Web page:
The Australian Energy Regulator (AER) has put protecting energy consumers at the centre of its recently launched five compliance and enforcement priorities for 2021-22.
AER Chair, Clare Savage, said the AER will be monitoring retailers to ensure they identify residential consumers in financial difficulty, and offer appropriate payment plans to those consumers who need payment assistance as one of the key priorities.
“There is an ongoing requirement on retailers to ensure consumers in financial difficulty are given the full suite of protections in the Retail Law and Retail Rules including protections in retailers’ own hardship policies,” Ms Savage said.
“The Retail Law and Rules require retailers to implement their hardship policies, which set out how they identify consumers experiencing financial hardship or payment difficulty and the steps retailers will take to support these consumers.
“The Retail Law and Rules also require retailers to offer and apply payment plans to consumers requiring payment assistance.
“Throughout the COVID-19 pandemic the AER has monitored consumer debt levels, as well as the number of consumers that are in retailer hardship policies or have payment plans.
“It is concerning to see that while debt levels have increased, the number of consumers with payment plans or accessing retailer hardship programs has not.”
Ms Savage said the Retail Law and Rules also provide that when applying payment plans, retailers must have regard to a consumer’s capacity to pay where relevant.
“It is important to consider a consumer’s capacity to pay when making a payment plan with them to ensure they are not set up to fail,” Ms Savage said.
“Payment plans are critical to assisting consumers in financial difficulty to manage their debt and unfortunately there have been reports where retailers may have been setting up payment plans for consumers without taking into account their capacity to pay, which is of significant concern to us.”
In 2020, a retailer was ordered by consent to pay $1.5 million in penalties after the Federal Court found that it wrongfully disconnected eight customers experiencing financial difficulty, failed to maintain its hardship policy and failed to provide customers the opportunity to enter into appropriate payment plans. The retailer also wrongfully disconnected eight customers in financial hardship.
Two subsidiaries of another retailer paid $100,000 in infringement notice penalties after allegedly wrongfully disconnecting customers experiencing payment difficulties without first offering the customers two payment plans as required.
The AER’s priorities will also focus on consumers living in embedded networks such as retirement villages, caravan parks and some apartment buildings to make sure they can access dispute resolution services through Ombudsman schemes.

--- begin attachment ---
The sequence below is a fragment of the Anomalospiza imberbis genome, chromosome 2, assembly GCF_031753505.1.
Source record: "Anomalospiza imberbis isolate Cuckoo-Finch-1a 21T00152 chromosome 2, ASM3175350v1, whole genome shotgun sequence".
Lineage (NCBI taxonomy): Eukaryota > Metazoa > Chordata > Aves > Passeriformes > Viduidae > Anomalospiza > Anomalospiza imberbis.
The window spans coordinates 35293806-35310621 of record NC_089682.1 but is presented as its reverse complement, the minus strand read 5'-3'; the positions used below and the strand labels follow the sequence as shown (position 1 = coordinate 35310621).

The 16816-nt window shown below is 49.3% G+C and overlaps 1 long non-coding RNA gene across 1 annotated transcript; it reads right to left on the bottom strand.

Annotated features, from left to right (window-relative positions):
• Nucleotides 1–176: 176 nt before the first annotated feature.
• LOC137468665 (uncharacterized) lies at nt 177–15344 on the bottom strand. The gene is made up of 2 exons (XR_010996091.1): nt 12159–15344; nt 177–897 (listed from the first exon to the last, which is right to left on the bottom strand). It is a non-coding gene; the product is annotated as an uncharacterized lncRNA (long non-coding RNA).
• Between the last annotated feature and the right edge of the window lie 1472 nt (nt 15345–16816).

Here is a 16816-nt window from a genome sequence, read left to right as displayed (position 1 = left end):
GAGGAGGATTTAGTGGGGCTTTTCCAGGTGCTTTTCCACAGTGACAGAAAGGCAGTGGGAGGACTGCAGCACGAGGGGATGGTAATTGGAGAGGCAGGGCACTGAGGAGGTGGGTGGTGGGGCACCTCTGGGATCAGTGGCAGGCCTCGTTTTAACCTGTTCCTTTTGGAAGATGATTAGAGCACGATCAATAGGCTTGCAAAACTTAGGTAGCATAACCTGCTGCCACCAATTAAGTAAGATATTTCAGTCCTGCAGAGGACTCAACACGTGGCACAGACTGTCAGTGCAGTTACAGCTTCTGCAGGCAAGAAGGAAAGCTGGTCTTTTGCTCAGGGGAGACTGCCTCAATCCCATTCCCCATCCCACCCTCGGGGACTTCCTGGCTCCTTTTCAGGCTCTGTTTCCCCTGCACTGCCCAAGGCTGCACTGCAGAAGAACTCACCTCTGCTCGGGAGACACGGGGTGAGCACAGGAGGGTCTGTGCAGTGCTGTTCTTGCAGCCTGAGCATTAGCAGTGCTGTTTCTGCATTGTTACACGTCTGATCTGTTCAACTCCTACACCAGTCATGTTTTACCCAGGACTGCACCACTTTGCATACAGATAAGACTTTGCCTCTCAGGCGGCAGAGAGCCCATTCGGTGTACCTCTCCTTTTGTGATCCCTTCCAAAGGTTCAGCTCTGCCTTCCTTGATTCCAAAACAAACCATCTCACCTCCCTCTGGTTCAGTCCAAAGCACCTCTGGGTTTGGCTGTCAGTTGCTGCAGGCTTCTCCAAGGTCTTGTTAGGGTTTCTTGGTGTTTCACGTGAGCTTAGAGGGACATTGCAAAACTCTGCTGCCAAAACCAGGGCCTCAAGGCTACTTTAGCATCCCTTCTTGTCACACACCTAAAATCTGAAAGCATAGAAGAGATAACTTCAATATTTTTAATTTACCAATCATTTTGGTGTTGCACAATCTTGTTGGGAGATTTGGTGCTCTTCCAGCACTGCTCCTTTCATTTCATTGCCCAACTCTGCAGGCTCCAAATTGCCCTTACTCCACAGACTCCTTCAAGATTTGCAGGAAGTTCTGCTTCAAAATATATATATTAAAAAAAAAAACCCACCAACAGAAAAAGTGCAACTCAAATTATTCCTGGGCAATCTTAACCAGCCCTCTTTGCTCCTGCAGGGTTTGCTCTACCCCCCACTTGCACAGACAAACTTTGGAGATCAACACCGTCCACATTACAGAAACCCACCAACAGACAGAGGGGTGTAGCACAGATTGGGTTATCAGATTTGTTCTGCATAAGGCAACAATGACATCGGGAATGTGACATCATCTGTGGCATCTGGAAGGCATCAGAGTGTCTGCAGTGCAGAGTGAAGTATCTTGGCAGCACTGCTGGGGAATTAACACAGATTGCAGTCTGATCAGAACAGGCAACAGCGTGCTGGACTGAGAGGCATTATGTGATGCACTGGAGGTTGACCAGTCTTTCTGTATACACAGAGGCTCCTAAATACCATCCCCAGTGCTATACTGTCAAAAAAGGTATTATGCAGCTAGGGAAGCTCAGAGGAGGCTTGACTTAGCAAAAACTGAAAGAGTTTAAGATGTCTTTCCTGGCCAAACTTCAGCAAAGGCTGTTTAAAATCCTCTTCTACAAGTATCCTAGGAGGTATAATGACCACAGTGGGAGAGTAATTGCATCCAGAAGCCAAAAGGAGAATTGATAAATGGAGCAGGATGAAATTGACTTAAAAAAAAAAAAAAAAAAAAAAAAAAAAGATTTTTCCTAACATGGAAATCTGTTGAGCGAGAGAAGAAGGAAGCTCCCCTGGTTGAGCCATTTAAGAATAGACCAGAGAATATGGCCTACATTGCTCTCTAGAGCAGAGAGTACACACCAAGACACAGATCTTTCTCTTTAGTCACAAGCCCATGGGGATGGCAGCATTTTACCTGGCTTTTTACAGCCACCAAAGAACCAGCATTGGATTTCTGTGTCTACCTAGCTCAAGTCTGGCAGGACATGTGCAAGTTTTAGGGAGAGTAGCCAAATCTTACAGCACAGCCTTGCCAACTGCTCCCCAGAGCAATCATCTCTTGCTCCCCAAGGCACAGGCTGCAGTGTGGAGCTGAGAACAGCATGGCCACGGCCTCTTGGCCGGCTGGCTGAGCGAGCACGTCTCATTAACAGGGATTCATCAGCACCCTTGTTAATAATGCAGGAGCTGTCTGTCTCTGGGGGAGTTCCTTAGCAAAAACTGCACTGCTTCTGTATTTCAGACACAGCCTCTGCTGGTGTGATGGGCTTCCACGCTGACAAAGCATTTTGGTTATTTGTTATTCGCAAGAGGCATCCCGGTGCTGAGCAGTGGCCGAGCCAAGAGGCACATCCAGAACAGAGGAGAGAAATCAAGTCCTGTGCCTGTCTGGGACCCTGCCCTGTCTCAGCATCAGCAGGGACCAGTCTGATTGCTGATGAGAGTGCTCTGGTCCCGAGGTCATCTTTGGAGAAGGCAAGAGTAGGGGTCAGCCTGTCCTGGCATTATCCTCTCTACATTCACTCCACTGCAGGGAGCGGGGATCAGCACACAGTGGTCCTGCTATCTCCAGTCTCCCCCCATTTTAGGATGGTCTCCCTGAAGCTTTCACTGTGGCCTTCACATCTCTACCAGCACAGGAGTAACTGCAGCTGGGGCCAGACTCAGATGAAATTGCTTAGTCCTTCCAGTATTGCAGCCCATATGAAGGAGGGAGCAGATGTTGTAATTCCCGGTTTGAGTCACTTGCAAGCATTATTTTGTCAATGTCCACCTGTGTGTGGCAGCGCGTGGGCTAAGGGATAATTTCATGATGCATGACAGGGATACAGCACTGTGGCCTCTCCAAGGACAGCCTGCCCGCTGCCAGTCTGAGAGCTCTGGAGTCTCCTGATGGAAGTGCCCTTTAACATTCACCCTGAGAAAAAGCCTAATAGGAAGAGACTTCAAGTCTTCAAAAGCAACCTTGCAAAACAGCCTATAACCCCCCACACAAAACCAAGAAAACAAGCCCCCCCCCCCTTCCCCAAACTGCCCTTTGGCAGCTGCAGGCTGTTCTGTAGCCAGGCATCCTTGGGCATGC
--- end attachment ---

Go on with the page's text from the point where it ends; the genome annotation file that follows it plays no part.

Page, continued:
“This priority includes ensuring exempt sellers and operators of embedded networks comply with the conditions of their exemption, including obtaining Ombudsman scheme membership in jurisdictions where they are required to do so,” Ms Savage said.
“A large number of stakeholders, including Ombudsman schemes and consumer groups, identified this as a key area for attention during our priority setting engagement activities, and having this as a priority will help ensure the effective operation of private electricity networks and ensure consumers are protected.”
The AER’s key compliance and enforcement priorities for 2021-22 are:
- Effective identification of residential consumers in financial difficulty and offer of payment plans that have regard to the consumer’s capacity to pay
- Ensure embedded network compliance with exemption conditions, including consumer access to Ombudsman schemes
- Focusing on registered generators’ compliance with AEMO dispatch instructions and their ability to comply with their latest offers at all times
- Ensure service providers meet information disclosure obligations and other part 23 National Gas Rules obligations
- Ensure timely and accurate gas auction reporting by registered participants
In developing the priorities, the AER took into account a range of information including compliance intelligence from AER activities and insights from AEMO, state and territory energy departments, energy Ombudsman offices and consumer groups.
In addition to these five priority areas, we will continue to act where there are serious issues impacting vulnerable consumers, including life support consumers, or to help shape new or emerging markets, as well as progressing previously identified priority areas.
The AER has new oral examination powers and courts may order substantially increased penalties for breaches of the National Energy Laws with maximum penalties for certain provisions now the greater of $10 million, three times the benefit obtained from the breach, or ten per cent of annual turnover.
Find out more on the AER’s Compliance and Enforcement Priorities 2021-22 here.